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New Brunswick Cellular Telephone Co. v. Township of Edison Zoning Bd. of Adjustment

February 7, 1997


Wolfson, J.s.c.

The opinion of the court was delivered by: Wolfson



New Brunswick Cellular Telephone Company d/b/a Comcast Cellular One, ("Comcast") appeals from a decision of the Zoning Board of Adjustment of the Township of Edison ("Board") denying its application for a variance from the requirement that cellular towers not be located within one thousand (1,000) feet of any school or residential dwelling. *fn1 The proposed cellular communications facility consists of an 80 foot high freestanding monopole with twelve (12) sectorized antennas and an equipment shelter, on 1.37 acres in the LI zone. *fn2

Hearings were held on Comcast's application before the Board on May 30, 1995, September 27, 1995, and October 17, 1995. At the hearings, testimony was presented by several witnesses on behalf of the applicant that: 1) the site of the proposed facility would be approximately 100 feet away from the nearest adjacent residential area; 2) there were no known health hazards related to the proposed installation inasmuch as the anticipated radio wave emissions would be approximately 635 times below that permitted by the New Jersey Administrative Code; 3) an additional tower was needed in the Edison area due to the large number of telephone users, causing the existing capacity of the cellular system to become overloaded; and 4) the use of cellular transmissions was important to assist local emergency squads, fire departments, the police and the 911 system.

On October 17, 1995, the Board denied Comcast's variance application. A Complaint in Lieu of Prerogative Writs was thereafter filed on January 26, 1996, seeking to reverse the Board's denial. That denial was vacated by this Court on July 12, 1996, and the matter was remanded back to the Board for reconsideration in accordance with the standards set forth in Coventry Square v. Westwood Zoning Bd. of Adjustment, 138 N.J. 285, 650 A.2d 340 (1994) and Sica v. Bd. of Adjustment of Tp. of Wall, 127 N.J. 152, 603 A.2d 30 (1992).

On September 17, 1996, the Board again considered plaintiff's application and affirmed its prior decision to deny the variance. The resolution memorializing the Board's decision concluded that the applicant had failed to demonstrate that the deviation from the requirements of the ordinance was justified, *fn3 and concluded that the application would adversely impact the Zone Plan and the Master Plan of the Township of Edison.


In reviewing any decision of a zoning board, the court's poweris tightly circumscribed. In recognition of the fact that local officials are "thoroughly familiar with their community's characteristics and interests and . . . are undoubtedly the best equipped to pass initially on such applications for variance", Ward v. Scott, 16 N.J. 16, 23, 105 A.2d 851 (1954), a board's decisions, when factually grounded, are cloaked with a presumption of validity, which presumption attaches to both the acts and the motives of its members. Public bodies, because of their peculiar knowledge of local conditions, are thus allowed wide latitude in the exercise of the discretion delegated them under Municipal Land Use Law. N.J.S.A. 40:55D-1 through 136.

So long as there is substantial evidence in the record, the court may not interfere with or overturn the factual findings of a municipal board. Even when doubt is entertained as to the wisdom of the Board's acceptance of certain evidence or its rejection of other testimony, there can be no judicial declaration of invalidity absent a clear abuse of discretion by the board. Pullen v. So. Plainfield Plan. Bd., 291 N.J. Super. 303, 312, 677 A.2d 278 (Law Div. 1995), aff'd, 291 N.J. Super. 1, 6, 676 A.2d 1095 (App. Div. 1996). Consequently zoning determinations may be set aside only when the court has determined the decision to be arbitrary, capricious or unreasonable. Medici v. BPR Co., 107 N.J. 1, 15, 526 A.2d 109 (1987); Kramer v. Sea Girt, 45 N.J. 268, 296 (1965).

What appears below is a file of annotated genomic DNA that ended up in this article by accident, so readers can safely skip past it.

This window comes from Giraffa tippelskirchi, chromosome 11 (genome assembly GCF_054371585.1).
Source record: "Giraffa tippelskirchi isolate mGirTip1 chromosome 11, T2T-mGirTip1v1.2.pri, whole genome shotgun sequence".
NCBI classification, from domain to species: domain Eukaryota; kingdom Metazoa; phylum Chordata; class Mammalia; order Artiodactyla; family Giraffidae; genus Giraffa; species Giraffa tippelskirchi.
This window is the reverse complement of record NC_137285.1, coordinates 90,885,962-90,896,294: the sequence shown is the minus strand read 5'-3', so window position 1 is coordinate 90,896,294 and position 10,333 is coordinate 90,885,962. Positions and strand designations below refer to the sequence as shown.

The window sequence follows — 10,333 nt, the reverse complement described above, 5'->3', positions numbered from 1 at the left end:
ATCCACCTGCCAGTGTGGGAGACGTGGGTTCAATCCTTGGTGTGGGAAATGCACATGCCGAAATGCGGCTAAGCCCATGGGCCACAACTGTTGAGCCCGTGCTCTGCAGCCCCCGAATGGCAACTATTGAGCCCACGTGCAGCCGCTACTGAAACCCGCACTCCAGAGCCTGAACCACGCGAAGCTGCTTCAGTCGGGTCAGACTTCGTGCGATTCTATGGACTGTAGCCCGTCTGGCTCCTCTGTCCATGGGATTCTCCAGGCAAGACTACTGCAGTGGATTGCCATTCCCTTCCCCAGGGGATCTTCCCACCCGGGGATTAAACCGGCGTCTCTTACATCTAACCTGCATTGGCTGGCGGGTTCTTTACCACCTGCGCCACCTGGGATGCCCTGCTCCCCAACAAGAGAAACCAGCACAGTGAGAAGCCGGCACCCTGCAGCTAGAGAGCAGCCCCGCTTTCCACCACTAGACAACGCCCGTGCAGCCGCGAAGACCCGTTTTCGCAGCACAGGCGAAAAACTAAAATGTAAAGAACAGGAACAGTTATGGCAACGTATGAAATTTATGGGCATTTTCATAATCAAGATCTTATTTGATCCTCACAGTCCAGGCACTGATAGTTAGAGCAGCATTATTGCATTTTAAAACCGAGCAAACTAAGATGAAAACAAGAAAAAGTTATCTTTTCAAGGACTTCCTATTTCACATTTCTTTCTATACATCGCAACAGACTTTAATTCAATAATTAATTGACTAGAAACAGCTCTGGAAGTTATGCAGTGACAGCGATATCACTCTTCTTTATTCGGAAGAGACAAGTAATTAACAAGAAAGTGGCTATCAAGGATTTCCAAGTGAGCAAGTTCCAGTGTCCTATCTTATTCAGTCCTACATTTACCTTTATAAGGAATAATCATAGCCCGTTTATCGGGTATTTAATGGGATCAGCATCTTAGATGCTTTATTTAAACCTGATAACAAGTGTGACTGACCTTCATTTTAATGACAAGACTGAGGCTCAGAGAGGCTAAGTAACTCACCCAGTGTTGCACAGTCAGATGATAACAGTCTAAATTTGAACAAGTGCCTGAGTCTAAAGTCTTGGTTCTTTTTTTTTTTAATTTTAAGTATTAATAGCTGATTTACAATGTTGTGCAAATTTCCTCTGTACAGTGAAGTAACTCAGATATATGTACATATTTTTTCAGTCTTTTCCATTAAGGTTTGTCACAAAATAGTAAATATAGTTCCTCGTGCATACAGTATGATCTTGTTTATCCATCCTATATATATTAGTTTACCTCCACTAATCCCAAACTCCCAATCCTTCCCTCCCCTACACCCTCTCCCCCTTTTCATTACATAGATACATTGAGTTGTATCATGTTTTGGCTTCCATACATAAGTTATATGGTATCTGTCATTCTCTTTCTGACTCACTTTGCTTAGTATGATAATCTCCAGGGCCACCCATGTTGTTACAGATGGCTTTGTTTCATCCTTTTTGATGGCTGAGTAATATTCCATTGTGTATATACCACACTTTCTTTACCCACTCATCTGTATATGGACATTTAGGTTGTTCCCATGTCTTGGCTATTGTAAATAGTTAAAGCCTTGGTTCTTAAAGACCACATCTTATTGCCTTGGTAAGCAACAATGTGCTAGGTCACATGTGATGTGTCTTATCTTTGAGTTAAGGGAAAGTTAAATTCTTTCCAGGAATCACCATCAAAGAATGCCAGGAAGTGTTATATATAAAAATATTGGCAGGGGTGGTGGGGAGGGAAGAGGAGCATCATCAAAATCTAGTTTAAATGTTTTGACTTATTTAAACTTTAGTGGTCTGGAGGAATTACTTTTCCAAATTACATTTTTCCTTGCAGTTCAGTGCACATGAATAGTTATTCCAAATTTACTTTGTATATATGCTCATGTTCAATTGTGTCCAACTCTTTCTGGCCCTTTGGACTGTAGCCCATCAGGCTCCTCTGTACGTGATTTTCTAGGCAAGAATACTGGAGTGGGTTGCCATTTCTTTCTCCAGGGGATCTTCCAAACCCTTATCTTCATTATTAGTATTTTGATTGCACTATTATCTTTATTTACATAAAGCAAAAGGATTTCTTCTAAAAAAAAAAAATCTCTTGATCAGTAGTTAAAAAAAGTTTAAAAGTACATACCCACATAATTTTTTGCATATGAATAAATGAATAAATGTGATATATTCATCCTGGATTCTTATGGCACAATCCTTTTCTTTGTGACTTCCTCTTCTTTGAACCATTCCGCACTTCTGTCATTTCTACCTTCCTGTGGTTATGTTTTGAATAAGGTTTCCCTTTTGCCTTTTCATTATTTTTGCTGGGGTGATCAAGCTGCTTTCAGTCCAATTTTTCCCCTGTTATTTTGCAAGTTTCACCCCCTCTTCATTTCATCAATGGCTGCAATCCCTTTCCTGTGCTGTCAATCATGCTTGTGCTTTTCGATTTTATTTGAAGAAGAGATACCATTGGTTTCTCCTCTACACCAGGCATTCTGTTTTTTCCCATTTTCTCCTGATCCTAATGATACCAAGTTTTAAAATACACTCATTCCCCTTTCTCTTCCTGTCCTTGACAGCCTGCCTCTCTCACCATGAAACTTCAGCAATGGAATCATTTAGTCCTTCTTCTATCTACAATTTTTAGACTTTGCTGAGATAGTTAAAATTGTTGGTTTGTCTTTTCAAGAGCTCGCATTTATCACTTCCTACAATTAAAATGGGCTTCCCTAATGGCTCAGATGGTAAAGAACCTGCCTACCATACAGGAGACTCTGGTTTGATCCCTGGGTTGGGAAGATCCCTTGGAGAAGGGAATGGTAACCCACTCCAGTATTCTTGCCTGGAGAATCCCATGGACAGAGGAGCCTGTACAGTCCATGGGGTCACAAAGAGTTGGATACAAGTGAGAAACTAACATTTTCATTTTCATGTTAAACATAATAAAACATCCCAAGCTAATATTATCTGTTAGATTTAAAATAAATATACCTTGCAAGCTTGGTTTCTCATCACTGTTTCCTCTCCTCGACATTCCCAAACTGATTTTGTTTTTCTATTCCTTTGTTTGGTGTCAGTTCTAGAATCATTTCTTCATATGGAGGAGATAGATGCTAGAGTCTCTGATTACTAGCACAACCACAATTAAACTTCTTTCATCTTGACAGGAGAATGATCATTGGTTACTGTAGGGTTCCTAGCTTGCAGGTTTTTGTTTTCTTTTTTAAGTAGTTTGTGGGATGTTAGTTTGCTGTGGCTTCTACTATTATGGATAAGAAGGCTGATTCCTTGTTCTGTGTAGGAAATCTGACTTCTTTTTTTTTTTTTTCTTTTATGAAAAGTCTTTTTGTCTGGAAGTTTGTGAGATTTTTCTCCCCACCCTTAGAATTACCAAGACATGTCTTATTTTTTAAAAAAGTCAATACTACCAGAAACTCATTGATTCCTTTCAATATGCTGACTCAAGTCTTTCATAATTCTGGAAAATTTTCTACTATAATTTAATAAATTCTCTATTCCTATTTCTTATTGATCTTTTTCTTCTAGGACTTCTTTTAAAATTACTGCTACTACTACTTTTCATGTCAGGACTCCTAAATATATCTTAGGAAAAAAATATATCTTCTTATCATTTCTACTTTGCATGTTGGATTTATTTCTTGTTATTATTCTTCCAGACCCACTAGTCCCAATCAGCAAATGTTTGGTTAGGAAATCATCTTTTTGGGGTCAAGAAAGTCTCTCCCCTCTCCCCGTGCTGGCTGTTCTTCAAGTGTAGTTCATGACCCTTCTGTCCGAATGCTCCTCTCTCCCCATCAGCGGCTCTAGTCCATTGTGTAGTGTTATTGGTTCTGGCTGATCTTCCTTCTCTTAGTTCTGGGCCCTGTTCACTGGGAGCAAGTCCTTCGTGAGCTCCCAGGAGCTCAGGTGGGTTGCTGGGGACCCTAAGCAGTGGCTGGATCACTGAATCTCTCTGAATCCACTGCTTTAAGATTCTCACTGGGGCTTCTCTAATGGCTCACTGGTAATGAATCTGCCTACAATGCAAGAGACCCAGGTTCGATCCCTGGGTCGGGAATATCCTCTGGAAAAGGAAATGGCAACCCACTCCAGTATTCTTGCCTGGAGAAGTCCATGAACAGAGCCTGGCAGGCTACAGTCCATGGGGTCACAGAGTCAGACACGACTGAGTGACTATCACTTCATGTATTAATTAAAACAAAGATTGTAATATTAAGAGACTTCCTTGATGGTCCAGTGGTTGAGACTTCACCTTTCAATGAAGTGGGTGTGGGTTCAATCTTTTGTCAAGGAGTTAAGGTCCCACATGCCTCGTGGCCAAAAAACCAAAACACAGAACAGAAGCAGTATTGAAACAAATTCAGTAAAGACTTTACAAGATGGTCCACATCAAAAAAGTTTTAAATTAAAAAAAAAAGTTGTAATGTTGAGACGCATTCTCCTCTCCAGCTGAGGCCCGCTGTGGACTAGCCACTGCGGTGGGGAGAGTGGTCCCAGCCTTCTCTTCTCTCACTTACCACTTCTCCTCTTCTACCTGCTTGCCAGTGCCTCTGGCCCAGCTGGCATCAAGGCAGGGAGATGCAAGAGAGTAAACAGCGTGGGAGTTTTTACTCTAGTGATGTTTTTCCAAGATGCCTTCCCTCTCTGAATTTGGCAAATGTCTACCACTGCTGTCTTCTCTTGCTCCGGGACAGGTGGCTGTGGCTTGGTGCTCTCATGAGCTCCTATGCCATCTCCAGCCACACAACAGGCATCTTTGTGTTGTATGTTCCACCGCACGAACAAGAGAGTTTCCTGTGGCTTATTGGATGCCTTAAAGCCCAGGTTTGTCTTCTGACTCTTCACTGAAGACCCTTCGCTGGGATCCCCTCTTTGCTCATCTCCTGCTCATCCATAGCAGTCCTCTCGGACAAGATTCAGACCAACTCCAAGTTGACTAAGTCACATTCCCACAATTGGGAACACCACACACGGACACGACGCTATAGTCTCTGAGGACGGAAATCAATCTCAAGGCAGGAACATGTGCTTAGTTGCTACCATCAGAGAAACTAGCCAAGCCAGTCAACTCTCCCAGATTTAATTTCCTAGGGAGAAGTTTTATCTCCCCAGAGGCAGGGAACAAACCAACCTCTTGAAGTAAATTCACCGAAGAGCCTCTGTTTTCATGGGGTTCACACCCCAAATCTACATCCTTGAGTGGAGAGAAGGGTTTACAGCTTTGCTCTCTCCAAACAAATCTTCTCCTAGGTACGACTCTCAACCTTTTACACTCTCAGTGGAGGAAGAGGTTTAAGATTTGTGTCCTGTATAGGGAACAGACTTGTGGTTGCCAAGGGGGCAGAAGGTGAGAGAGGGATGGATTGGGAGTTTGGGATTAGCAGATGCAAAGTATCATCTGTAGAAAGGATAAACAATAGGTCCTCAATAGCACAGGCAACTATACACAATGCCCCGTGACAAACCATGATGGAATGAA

On the other hand, however, a board's determination or interpretation regarding a question of law is subject to a de novo review by the courts, Grancagnola v. Pl. Bd. Of Twp. of Verona, 221 N.J. Super. 71, 75-76 n.5, 533 A.2d 982 (App. Div. 1987), and is entitled to no deference since a zoning board has "no peculiar skill superior to the courts" regarding purely legal matters. Jantausch v. Bor. Of Verona, 41 N.J. Super. 89, 96, 124 A.2d 14 (Law Div. 1956) aff'd, 24 N.J. 326, 131 A.2d 881 (1957); Pagano v. Zon. Bd. Of Adj., 257 N.J. Super. 382, 296-97, 608 A.2d 469 (Law Div. 1992).


N.J.S.A. 40:55D-70(d)(3) provides that a "special reasons" variance is required if there is a deviation from a specification or standard pertaining solely to a conditional use. While the proposed cellular tower was found to be a permitted conditional use, the Board required the applicant to apply for a (d)(3) variance since the tower would exceed the 1,000 foot distance limitation applicable to conditionally permitted telecommunication towers in the LI zone.

Coventry Square, supra, 138 N.J. at 287, established the standards for reviewing an application to deviate "from a specification or standard . . . pertaining solely to a conditional use"' under N.J.S.A. 40:55D-70(d)(3). In developing the standards, the Supreme Court recognized that a conditional use could not be viewed in the same light as uses which are prohibited throughout the zone. Since a conditional use is not prohibited, it need not meet the stringent standards applicable to a d(1) commercial-use variance which the court summarized in Medici v. BPR Co., supra, 107 N.J. at 9-18. Still, both the d(1)and the d(3) variances require the applicant prove "special reasons" and satisfy the negative criteria. However, in a d(3) context, the primary ...

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